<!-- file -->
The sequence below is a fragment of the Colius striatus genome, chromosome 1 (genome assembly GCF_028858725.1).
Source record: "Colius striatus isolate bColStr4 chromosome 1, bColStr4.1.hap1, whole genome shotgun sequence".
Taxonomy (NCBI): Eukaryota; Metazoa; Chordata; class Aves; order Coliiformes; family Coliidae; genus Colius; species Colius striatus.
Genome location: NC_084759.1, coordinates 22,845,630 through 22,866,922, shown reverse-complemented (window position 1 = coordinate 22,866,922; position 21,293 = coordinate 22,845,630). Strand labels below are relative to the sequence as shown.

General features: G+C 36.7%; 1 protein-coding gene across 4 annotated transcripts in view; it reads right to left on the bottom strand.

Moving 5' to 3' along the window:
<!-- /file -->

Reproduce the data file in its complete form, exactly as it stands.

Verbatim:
The sequence below is a fragment of the Colius striatus genome, chromosome 1 (genome assembly GCF_028858725.1).
Source record: "Colius striatus isolate bColStr4 chromosome 1, bColStr4.1.hap1, whole genome shotgun sequence".
Taxonomy (NCBI): Eukaryota; Metazoa; Chordata; class Aves; order Coliiformes; family Coliidae; genus Colius; species Colius striatus.
Genome location: NC_084759.1, coordinates 22,845,630 through 22,866,922, shown reverse-complemented (window position 1 = coordinate 22,866,922; position 21,293 = coordinate 22,845,630). Strand labels below are relative to the sequence as shown.

General features: G+C 36.7%; 1 protein-coding gene across 4 annotated transcripts in view; it reads right to left on the bottom strand.

Moving 5' to 3' along the window: